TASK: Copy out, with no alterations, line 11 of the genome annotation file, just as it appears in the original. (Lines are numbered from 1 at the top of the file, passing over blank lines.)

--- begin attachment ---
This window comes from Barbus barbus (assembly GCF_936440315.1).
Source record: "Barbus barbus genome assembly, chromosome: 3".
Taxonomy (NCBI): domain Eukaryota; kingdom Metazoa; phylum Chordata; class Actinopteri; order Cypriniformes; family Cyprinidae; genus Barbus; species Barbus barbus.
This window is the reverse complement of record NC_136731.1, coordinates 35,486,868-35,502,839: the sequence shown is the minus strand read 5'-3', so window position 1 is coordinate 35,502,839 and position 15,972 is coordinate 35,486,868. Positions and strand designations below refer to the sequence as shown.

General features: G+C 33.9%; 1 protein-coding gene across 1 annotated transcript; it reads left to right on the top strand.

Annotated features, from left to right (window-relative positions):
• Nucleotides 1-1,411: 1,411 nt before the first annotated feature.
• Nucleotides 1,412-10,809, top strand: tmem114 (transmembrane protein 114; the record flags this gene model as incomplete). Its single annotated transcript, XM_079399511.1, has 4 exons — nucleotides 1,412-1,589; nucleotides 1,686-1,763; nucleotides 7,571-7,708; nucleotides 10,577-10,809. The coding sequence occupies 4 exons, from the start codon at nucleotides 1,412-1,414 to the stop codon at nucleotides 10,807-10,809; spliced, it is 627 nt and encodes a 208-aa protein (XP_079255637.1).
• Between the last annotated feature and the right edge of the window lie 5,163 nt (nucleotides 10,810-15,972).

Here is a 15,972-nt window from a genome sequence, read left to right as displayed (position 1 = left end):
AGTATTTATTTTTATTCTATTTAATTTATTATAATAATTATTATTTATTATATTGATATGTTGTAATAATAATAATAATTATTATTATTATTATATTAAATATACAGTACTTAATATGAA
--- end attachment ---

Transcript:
AGTATTTATTTTTATTCTATTTAATTTATTATAATAATTATTATTTATTATATTGATATGTTGTAATAATAATAATAATTATTATTATTATTATATTAAATATACAGTACTTAATATGAA